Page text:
After a short stop at Ueno Park(click to view the post), we went to Sensoji Temple. Sensoji Temple is also known as Asakusa Kanon Temple. It is one of Tokyo's most popular and colorful temples. The iconic part of Sensoji Temple is the giant red lantern in front of the temple where you will see everyone taking pictures with it.
On that day, there were so many people and I was pissed off as I couldn't take a single picture without someone photobombing me. I recommend you to go there when it's not weekend and public Japanese holidays.
I also tried "omikuji" which is a fortune paper that shows your luck for that day or month! It is a kind of fortune-telling in a small piece of paper on which one's fortune is written. You can get it at plenty of shrines and temples all over Japan. The price for the omikuji at Sensoji Temple is 100yen. You just need to shake the metal can until one chopstick comes out, and then look for the drawers that has the word printed on the chopstick. I got a regular fortune which is good I guess other than getting bad luck fortune hehe. If you get the bad luck fortune you have to tie it and hang it on the given spots(you will see a place where theres tied omikuji hanging).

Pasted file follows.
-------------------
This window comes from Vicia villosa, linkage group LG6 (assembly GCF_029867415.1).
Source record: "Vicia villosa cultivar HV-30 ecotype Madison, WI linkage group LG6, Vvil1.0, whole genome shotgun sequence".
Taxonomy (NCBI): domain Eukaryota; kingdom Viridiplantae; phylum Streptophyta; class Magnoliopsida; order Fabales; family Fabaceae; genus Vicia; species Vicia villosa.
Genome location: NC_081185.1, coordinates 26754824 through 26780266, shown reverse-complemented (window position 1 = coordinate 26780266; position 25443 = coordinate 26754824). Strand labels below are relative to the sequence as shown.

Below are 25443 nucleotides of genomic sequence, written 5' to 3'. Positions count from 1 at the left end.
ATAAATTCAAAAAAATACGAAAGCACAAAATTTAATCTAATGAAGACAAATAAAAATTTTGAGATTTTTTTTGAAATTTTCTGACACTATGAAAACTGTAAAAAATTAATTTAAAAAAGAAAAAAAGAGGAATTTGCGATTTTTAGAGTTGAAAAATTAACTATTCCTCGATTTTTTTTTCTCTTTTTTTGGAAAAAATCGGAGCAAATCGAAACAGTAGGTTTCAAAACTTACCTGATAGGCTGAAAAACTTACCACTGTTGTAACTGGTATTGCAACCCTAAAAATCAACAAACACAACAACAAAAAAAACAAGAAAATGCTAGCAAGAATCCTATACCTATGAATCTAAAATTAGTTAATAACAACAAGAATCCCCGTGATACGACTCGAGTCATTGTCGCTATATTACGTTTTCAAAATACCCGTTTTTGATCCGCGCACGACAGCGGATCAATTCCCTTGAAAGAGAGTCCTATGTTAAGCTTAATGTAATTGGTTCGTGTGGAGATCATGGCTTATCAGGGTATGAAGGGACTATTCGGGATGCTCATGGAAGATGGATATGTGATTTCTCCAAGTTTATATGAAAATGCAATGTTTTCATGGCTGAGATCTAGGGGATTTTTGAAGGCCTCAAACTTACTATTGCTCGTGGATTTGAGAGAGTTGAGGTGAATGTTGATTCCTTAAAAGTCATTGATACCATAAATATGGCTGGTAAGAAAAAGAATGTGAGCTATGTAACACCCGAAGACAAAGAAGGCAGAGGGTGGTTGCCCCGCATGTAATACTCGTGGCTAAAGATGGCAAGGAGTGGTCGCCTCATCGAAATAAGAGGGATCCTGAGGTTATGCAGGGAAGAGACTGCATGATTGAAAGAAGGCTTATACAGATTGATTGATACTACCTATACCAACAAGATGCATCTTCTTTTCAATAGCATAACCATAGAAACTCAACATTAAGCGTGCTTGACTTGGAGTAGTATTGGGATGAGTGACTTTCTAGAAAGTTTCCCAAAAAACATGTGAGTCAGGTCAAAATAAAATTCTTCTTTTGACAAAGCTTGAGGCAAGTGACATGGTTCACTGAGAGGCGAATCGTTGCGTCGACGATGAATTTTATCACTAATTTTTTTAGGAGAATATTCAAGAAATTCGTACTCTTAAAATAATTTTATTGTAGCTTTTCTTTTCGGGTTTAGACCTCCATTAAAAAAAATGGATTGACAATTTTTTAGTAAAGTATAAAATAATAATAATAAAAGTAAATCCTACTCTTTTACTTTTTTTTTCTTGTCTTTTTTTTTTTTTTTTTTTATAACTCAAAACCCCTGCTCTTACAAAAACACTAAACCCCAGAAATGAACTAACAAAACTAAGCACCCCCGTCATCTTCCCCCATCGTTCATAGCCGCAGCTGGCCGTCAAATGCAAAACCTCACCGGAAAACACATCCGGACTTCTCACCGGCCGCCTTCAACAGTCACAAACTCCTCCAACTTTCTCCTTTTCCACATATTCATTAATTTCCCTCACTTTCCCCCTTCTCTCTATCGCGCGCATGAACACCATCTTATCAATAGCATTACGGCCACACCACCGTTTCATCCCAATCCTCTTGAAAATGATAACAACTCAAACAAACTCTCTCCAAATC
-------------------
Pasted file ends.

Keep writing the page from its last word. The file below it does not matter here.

Passing through the vermilion-lacquered Kaminarimon Gate, which is famous as the symbol of Asakusa, you will find Nakamise Street. Kaminarimon is the entrance to Nakamise, the front approach to Senso-ji Temple. The approximately 250 m long approach from Kaminarimon Gate to Hozomon Gate is called Nakamise-Dori. There are numerous stores lined up on this approach, about 50 on the east side and 30 on the west side, all of them old and historical. It is a street full of people selling Japanese snacks, souvenirs, and traditional Japanese food. They also sell kimono/yukata for you who wants to bring it home or wear it when in Japan.
I went there during Sakura season and I'm lucky to find a stall that sell sakura ice cream *yeay!*. Finally I know what sakura tastes like. It's sweet and sour more like strawberry but less sour I guess.
This is definitely a must-visit place in Tokyo as you get to enjoy two things: Sensoji Temple and Nakamise Street! If you have walked around the temple, I recommend you to walk through Nakamise Street and shop! There are plenty of Japanese-style goods there such as hair accessories, Japanese clogs, wooden dolls and chiyogami (colored paper), folk art products, postcards with the scenery of Asakusa in Edo Period (1603-1868), ningyoyaki and kaminari-okoshi, which are the representative souvenir confectioneries from Tokyo, and classic Japanese food using nori and kombu seaweeds.
Watch my travel video here:
2 Chome-3-1 Asakusa,
Taito, Tokyo 111-0032, Japan
Nearest Station: Asakusa